Listening Position Measurements
Measurements at the listening position are nice to achieve a quick „objective“ sound quality documentation of an audio system. Let’s have a look at the basics.
John Atkinson of Stereophile magazine keeps a certain procedure of such measurements for long time now, enabling comparisons. Issue may 2019 page 73, a wilson audio speaker report: „I average 20 1/6-octave-smoothed spectra, taken for the speaker placed first in the left and then in the right positions using a 96 kHz sample rate, in a vertical rectangular grid 36 inch wide by 18 inch high and centered on the positions of my ears.“
To show some measurements and the effect of smoothing and averaging I use the same speaker (Topo, one of my regular models) as before.
The picture on top shows raw versa 1/6 octave smoothed data for left and right speaker, at the listening position. Listening position is 180 cm in front of the speakers. Low frequency room modes show up similar to measurements in previous blogs. Most significantly a boost at 46 Hz and a cut below.
All measurements done with REW (Room EQ Wizard) using miniDSP UMIK-1 (cheap USB microphone that works perfectly with REW). REW is free, and gets better every year – very nice, and easy to use.
I took multiple measurements at and around the listening position. Starting point is my nose while listening. 25 cm to the right and left, and 20 cm behind the same three positions again. The whole thing repeated at two other heights, 10 cm up and down starting at a height of 100 cm.
Primary results are raw (no smoothing) 500 ms windowed data. In my top picture you can see the heavy room influence (comb filtering of left and right loudspeaker signal), that completely hides the anechoic speaker response at higher frequencies. And the result of 1/6 octave wide smoothing.
The Power of Smoothing
What can we do with a single measurement at the listening position to retrieve information about the HF balance of the sound? It is impossible to interpret the raw data, look at the unsmoothed left speaker response:
Our hearing adapts to room acoustics. It is used to identify the timbre of sound sources in different rooms, suppressing the influence of room reflexions. It „ignores“ the strong high frequency ripples of the raw response curves. Therefore, to make meaningful measurements, smoothing seems reasonable. While that characteristic of our hearing is frequency dependent, it is similar to the 1/6 octave smoothing. 1/6 octave smoothed left speaker response shown here:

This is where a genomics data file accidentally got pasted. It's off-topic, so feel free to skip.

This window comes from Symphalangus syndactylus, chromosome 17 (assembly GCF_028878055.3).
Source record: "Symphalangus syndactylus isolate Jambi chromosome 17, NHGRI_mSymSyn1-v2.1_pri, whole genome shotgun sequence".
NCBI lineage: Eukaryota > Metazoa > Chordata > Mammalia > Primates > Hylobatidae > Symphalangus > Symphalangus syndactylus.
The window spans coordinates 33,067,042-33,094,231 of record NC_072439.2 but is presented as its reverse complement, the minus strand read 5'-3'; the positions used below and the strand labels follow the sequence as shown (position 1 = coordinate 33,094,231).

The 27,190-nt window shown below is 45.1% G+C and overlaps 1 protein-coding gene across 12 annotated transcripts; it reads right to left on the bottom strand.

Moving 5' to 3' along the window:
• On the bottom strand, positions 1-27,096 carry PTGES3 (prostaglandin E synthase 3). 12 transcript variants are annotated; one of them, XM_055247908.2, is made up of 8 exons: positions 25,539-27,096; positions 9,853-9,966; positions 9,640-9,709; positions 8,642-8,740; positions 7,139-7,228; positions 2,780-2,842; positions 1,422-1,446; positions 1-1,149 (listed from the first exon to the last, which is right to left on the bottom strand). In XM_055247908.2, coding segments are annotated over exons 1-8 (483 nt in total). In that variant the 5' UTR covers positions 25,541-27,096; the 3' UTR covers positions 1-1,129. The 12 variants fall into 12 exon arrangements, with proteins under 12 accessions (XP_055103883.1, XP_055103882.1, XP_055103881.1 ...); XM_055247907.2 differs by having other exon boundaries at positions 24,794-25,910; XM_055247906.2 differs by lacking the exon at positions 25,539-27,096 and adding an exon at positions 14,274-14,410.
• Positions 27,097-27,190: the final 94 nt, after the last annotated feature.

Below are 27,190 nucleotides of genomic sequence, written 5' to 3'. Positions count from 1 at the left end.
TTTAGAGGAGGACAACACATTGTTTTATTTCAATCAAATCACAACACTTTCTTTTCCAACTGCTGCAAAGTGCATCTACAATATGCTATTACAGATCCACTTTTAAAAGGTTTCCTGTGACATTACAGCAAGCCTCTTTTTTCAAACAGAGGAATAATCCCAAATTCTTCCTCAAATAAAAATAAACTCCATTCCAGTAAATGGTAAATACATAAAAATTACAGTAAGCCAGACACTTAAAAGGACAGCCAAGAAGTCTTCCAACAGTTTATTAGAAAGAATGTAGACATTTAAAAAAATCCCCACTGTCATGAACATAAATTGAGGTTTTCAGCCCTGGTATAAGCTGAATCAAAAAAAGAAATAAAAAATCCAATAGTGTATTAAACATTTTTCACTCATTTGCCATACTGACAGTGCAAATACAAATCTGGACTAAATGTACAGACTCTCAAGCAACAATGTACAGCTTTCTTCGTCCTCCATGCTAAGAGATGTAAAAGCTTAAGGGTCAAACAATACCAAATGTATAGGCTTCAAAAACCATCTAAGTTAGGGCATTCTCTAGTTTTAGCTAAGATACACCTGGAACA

The following graph compares 1/6 to 1/24 octave wide smoothing of the left speaker data:
The 1/6 octave smoothing hides a lot of room mode information. Therefore, we could use a narrower 1/24 octave smoothing to still show meaningful HF information and keep the sharper LF ripples.
Instead of averaging in the frequency domain, we can spatially average sets of different microphone positions. Each position contains different sound paths, hence different comb filtering. If we sample enough positions around our listening position, averaging them into one response curve should work similar to spectral smoothing. But might be more „realistic, since our left ear hears both speakers on a different location to the right one. And we hardly sit et exactly the same „sweet spot“ all the time.
Let us look at the result of averaging 18 positions proceeded according to above description, without smoothing the result. Left loudspeaker shown:
The violet result is much smoother than the raw curves, but not as smooth as 1/6 octave frequency smoothing.
Watch the Scales
If you look at measurements in magazines and advertisings, always look at the vertical scale first: A very smooth response curve may not only be the result of wide-band smoothing. It is easily achieved by compressing the vertical range.
For example let us compare right and left loudspeaker response to determine the symmetry of our stereo setup. We compare 1/6 octave smoothed responses with resolution as above:
And zoom in a bit, vertically:
Easier to read, isn’t it?
How about doing the opposite, to achieve „impressive“ results?
First, we combine left and right spatially averaged and 1/6 octave smoothed curves as described in the procedure section.
Using the result, we increase the vertical range a bit:
Looks nicer, right? There are still some websites showing 10 dB / diversity plots!
So, to compare different sources of data, always watch the scales, and look for information about the measurement procedure.